Media control key to preventing mass shootings, NRA TV host says in provocative video
The media – not guns – needs to be controlled to help prevent school shootings, NRA TV host Colion Noir has argued. The modest proposal is meant only as a criticism of gun control laws, he says.
In a four-minute video commentary for the National Rifle Association’s (NRA) television channel, Noir said out-of-control media feeding frenzies were giving platforms to killers who longed to be in the lime light.
“These kids aren’t being inspired by an innate hunk of plastic and metal laying on a table, they’re inspired by the infamous glory of past shooters who they relate to,” Noir said.
“And no entity on the planet does a better job, whether directly or indirectly, of glorifying these killers – and thereby providing the inspiration for the next one – than our mainstream media.”
"It's time to put an end to this glorification of carnage in pursuit of ratings because it's killing our kids. It's time for Congress to step up and pass legislation putting common sense limitations on #MSM's ability to report on these school shootings." –@MrColionNoir#MSMsensepic.twitter.com/0CulOKEPSn— NRATV (@NRATV) May 24, 2018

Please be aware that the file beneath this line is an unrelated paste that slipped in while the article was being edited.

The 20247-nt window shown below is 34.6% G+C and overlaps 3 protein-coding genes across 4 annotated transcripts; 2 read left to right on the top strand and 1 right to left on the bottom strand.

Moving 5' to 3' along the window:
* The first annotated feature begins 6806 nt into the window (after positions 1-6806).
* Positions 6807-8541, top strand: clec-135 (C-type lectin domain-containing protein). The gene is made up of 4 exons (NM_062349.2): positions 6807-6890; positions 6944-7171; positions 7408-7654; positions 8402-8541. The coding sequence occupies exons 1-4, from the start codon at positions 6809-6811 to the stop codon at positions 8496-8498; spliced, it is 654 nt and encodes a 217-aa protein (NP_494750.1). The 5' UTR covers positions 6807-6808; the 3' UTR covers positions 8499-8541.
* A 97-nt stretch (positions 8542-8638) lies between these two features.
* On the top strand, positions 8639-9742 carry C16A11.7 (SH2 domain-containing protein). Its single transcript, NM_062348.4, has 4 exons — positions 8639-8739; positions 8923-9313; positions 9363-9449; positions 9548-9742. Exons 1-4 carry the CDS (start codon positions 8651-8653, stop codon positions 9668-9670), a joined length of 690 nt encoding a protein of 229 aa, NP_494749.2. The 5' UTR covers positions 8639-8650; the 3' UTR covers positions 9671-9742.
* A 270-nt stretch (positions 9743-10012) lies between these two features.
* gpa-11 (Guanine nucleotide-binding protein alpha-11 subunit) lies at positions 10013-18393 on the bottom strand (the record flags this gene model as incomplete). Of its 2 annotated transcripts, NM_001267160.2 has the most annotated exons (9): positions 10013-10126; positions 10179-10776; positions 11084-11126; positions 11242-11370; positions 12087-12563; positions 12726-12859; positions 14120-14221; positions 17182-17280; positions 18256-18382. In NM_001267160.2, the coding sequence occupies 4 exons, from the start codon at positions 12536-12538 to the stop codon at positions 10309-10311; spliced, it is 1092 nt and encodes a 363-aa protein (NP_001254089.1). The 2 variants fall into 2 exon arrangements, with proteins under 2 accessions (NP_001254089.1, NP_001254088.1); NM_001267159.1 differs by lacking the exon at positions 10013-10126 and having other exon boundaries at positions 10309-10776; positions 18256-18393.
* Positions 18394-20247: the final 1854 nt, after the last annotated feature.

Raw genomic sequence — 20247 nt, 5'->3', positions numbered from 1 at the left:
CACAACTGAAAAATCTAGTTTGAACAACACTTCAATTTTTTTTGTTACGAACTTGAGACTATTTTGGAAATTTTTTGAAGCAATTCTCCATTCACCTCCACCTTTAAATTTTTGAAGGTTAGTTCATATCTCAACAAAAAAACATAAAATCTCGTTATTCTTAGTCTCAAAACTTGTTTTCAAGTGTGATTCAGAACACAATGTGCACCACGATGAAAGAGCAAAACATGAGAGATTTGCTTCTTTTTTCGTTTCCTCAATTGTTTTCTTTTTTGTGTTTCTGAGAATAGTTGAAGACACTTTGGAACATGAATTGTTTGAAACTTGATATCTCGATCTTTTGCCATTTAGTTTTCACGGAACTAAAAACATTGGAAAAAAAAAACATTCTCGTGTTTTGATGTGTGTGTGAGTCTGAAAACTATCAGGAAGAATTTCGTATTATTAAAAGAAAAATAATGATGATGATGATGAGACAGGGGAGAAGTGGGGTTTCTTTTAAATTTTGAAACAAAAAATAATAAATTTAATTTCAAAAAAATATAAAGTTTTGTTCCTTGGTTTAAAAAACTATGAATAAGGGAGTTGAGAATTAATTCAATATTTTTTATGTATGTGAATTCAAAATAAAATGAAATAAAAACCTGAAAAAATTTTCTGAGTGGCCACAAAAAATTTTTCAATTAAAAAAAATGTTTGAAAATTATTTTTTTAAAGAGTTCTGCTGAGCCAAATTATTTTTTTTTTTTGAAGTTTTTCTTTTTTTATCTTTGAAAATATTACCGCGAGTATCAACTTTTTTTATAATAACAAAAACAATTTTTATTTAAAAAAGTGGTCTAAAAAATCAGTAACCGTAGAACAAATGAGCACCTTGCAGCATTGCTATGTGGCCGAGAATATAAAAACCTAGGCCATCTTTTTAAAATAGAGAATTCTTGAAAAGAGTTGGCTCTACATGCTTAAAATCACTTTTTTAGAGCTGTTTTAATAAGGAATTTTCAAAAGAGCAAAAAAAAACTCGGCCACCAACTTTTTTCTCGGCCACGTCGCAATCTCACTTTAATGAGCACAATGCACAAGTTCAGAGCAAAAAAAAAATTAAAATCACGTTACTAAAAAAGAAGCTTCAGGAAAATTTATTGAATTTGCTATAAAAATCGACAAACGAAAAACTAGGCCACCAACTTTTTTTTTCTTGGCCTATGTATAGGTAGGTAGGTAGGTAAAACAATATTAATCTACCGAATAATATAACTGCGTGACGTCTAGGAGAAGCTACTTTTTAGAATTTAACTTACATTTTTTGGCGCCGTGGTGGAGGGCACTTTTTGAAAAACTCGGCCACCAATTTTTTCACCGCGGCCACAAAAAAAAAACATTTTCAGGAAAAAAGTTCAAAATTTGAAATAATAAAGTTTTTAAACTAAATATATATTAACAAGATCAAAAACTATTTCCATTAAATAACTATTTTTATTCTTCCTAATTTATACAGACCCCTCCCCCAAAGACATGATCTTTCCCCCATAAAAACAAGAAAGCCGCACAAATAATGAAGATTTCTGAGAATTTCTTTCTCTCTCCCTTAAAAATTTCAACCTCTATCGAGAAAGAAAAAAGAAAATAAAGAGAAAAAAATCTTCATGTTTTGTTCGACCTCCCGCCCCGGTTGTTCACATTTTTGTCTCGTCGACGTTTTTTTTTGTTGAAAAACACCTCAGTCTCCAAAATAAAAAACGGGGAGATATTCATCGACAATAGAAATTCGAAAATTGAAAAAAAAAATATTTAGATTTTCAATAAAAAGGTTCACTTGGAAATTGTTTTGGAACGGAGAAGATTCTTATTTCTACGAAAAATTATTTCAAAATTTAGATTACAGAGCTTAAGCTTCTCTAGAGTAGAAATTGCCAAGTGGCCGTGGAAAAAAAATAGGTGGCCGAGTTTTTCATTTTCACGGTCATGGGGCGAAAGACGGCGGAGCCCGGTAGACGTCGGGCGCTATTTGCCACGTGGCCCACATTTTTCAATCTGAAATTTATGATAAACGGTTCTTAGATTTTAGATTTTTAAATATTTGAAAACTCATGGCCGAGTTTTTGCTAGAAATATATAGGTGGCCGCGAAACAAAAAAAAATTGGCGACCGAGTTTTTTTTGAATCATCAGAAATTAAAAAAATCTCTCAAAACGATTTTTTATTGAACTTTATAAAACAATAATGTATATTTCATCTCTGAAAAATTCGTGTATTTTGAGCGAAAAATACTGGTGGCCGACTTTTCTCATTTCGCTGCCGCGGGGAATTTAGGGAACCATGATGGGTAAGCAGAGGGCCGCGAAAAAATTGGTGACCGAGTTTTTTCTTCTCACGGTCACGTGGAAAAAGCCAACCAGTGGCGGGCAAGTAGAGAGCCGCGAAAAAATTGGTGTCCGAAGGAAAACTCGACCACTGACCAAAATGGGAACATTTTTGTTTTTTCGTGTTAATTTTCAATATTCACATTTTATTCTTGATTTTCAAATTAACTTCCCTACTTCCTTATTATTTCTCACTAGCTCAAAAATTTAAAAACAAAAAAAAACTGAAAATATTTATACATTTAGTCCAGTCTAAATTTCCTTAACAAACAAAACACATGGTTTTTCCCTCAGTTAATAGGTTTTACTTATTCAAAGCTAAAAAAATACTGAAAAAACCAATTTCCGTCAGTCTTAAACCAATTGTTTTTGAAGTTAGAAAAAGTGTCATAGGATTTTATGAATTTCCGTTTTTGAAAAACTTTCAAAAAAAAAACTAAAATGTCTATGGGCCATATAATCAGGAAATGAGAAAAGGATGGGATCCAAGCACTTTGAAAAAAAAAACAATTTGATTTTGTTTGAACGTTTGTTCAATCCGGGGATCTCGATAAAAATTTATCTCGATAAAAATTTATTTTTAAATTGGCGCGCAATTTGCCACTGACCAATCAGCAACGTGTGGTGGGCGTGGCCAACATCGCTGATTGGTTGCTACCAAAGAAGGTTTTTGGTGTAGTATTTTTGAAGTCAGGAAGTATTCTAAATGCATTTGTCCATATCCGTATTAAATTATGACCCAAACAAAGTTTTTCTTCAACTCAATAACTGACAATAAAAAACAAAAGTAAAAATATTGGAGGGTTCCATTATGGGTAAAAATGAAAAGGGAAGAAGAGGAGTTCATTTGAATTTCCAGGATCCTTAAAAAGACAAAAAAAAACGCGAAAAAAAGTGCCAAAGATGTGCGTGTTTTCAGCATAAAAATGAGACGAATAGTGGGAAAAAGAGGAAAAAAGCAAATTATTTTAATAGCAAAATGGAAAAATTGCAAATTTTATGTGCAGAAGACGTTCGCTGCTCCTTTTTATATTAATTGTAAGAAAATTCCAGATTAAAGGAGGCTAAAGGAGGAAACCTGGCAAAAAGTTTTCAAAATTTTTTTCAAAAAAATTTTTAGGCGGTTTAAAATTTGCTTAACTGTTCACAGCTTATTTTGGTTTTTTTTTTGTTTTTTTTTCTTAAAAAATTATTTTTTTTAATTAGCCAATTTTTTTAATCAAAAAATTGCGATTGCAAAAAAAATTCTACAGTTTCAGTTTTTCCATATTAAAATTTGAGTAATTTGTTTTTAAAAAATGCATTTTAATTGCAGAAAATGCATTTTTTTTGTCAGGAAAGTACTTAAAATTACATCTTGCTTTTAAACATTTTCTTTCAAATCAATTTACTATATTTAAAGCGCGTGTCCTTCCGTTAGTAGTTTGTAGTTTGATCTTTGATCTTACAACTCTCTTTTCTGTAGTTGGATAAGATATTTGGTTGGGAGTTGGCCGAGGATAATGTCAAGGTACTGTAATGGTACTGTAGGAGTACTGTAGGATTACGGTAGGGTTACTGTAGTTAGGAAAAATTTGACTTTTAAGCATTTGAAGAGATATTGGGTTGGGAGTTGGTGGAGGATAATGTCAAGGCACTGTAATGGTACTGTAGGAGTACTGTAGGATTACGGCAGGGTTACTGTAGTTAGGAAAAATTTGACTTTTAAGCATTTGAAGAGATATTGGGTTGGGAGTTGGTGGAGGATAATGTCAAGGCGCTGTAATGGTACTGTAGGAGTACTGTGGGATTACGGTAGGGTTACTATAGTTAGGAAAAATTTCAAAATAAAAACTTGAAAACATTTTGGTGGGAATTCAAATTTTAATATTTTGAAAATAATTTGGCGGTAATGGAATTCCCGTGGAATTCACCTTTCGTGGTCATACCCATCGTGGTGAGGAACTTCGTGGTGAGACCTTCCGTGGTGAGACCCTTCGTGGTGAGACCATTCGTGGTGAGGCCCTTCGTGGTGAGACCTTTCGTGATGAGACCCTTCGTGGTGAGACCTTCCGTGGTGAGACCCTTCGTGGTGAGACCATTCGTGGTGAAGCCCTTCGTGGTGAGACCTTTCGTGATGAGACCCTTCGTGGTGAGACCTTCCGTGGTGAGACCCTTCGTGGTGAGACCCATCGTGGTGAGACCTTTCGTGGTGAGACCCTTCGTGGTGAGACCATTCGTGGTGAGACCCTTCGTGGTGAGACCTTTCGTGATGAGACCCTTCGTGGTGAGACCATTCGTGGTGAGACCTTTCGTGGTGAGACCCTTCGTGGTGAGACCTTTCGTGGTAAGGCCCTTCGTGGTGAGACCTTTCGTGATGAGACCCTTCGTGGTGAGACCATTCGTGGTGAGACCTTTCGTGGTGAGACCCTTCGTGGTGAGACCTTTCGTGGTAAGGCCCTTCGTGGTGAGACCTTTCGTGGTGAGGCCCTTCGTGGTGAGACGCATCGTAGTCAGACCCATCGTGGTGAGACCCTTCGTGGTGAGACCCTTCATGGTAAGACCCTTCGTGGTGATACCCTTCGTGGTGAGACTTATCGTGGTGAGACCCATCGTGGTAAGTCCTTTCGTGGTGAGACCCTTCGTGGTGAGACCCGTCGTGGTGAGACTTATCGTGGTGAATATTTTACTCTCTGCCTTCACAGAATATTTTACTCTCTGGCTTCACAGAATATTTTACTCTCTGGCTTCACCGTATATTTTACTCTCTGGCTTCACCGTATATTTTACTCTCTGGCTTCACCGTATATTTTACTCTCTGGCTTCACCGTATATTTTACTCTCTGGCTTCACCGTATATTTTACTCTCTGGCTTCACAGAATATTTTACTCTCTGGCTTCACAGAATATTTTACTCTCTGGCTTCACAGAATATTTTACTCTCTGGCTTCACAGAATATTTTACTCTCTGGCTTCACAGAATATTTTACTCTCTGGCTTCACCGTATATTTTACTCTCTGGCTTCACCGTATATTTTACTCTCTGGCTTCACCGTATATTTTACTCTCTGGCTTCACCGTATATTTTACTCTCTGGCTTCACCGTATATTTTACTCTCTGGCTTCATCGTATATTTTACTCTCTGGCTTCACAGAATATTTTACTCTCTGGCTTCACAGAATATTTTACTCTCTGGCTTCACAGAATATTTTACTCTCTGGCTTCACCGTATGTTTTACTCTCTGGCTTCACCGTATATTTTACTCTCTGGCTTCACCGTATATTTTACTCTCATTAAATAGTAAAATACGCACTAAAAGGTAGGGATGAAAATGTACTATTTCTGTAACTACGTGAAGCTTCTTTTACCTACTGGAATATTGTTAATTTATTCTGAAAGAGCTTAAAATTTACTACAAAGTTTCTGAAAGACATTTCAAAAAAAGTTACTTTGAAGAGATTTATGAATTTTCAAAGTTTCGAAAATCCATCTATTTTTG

Pointing to the “glorification of carnage in pursuit of ratings,” Noir called on Congress to take action and “pass legislation putting common sense limitations on our mainstream media’s ability to report on these school shootings… You can still report on the shootings, we just need reasonable laws that place limitations on the glory and fame you give to these killers and their twisted motivations.”
Noir explained at the end of his commentary that his proposal was meant as a criticism of gun control laws. “You know that feeling of anxiety that shot through your body when I said the government should pass laws to limit the media's ability to exercise their First Amendment rights? That's the same feeling gun owners get when they hear people say the same thing about the Second Amendment,” he said.
READ MORE: 10 dead as Texas school shooting suspect named
“However I vehemently disagree with the government infringing on the media's First Amendment's rights, the same way I don't think the government should infringe on anyone's Second Amendment rights.”
The video comes in the wake of yet another mass shooting. Last week, 10 people were killed after a student opened fire on classmates and teachers at Santa Fe High School in Texas.
Like this story? Share it with a friend!